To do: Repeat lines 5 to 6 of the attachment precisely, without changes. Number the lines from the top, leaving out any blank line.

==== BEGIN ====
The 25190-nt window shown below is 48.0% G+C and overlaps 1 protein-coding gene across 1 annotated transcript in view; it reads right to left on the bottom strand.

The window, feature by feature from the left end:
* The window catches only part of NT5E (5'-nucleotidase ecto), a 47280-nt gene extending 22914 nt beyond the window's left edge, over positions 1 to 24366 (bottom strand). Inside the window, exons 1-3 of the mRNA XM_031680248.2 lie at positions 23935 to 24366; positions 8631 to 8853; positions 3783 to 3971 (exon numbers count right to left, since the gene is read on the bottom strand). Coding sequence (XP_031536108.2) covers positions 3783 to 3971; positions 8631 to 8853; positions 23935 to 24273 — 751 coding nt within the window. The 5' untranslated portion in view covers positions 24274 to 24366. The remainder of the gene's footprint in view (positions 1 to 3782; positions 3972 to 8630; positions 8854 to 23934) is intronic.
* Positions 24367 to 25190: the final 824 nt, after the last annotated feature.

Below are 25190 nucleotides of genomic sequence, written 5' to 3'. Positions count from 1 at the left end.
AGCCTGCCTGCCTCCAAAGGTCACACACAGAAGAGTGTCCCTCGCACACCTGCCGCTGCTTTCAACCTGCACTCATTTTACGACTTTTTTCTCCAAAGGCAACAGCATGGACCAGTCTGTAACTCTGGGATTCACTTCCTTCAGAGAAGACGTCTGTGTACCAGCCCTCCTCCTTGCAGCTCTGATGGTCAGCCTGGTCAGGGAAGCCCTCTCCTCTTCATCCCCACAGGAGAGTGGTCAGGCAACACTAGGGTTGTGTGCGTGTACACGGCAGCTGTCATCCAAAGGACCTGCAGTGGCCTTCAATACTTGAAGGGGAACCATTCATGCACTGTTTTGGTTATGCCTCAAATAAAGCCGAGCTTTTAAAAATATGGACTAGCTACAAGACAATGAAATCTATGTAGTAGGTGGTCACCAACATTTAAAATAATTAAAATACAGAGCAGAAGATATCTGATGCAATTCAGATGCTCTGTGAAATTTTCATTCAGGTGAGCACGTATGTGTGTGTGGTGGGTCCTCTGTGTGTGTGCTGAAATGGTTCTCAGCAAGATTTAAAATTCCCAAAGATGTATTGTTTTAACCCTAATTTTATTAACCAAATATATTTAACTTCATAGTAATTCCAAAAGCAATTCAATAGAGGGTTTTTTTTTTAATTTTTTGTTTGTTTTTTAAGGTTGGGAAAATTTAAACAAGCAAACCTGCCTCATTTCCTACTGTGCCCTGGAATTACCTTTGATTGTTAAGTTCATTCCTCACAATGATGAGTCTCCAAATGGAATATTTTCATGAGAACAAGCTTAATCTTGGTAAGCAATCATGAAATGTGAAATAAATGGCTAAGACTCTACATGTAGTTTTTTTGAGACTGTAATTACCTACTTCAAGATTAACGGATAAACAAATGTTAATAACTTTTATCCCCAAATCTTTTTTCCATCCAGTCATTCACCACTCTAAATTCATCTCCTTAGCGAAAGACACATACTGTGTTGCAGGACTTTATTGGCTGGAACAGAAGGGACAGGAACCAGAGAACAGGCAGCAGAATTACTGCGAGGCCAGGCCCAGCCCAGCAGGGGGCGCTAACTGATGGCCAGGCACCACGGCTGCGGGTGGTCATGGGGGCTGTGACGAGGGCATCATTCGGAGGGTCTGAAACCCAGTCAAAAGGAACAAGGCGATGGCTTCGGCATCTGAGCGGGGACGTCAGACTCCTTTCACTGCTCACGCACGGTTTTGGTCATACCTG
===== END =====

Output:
Below are 25190 nucleotides of genomic sequence, written 5' to 3'. Positions count from 1 at the left end.
AGCCTGCCTGCCTCCAAAGGTCACACACAGAAGAGTGTCCCTCGCACACCTGCCGCTGCTTTCAACCTGCACTCATTTTACGACTTTTTTCTCCAAAGGCAACAGCATGGACCAGTCTGTAACTCTGGGATTCACTTCCTTCAGAGAAGACGTCTGTGTACCAGCCCTCCTCCTTGCAGCTCTGATGGTCAGCCTGGTCAGGGAAGCCCTCTCCTCTTCATCCCCACAGGAGAGTGGTCAGGCAACACTAGGGTTGTGTGCGTGTACACGGCAGCTGTCATCCAAAGGACCTGCAGTGGCCTTCAATACTTGAAGGGGAACCATTCATGCACTGTTTTGGTTATGCCTCAAATAAAGCCGAGCTTTTAAAAATATGGACTAGCTACAAGACAATGAAATCTATGTAGTAGGTGGTCACCAACATTTAAAATAATTAAAATACAGAGCAGAAGATATCTGATGCAATTCAGATGCTCTGTGAAATTTTCATTCAGGTGAGCACGTATGTGTGTGTGGTGGGTCCTCTGTGTGTGTGCTGAAATGGTTCTCAGCAAGATTTAAAATTCCCAAAGATGTATTGTTTTAACCCTAATTTTATTAACCAAATATATTTAACTTCATAGTAATTCCAAAAGCAATTCAATAGAGGGTTTTTTTTTTAATTTTTTGTTTGTTTTTTAAGGTTGGGAAAATTTAAACAAGCAAACCTGCCTCATTTCCTACTGTGCCCTGGAATTACCTTTGATTGTTAAGTTCATTCCTCACAATGATGAGTCTCCAAATGGAATATTTTCATGAGAACAAGCTTAATCTTGGTAAGCAATCATGAAATGTGAAATAAATGGCTAAGACTCTACATGTAGTTTTTTTGAGACTGTAATTACCTACTTCAAGATTAACGGATAAACAAATGTTAATAACTTTTATCCCCAAATCTTTTTTCCATCCAGTCATTCACCACTCTAAATTCATCTCCTTAGCGAAAGACACATACTGTGTTGCAGGACTTTATTGGCTGGAACAGAAGGGACAGGAACCAGAGAACAGGCAGCAGAATTACTGCGAGGCCAGGCCCAGCCCAGCAGGGGGCGCTAACTGATGGCCAGGCACCACGGCTGCGGGTGGTCATGGGGGCTGTGACGAGGGCATCATTCGGAGGGTCTGAAACCCAGTCAAAAGGAACAAGGCGATGGCTTCGGCATCTGAGCGGGGACGTCAGACTCCTTTCACTGCTCACGCACGGTTTTGGTCATACCTG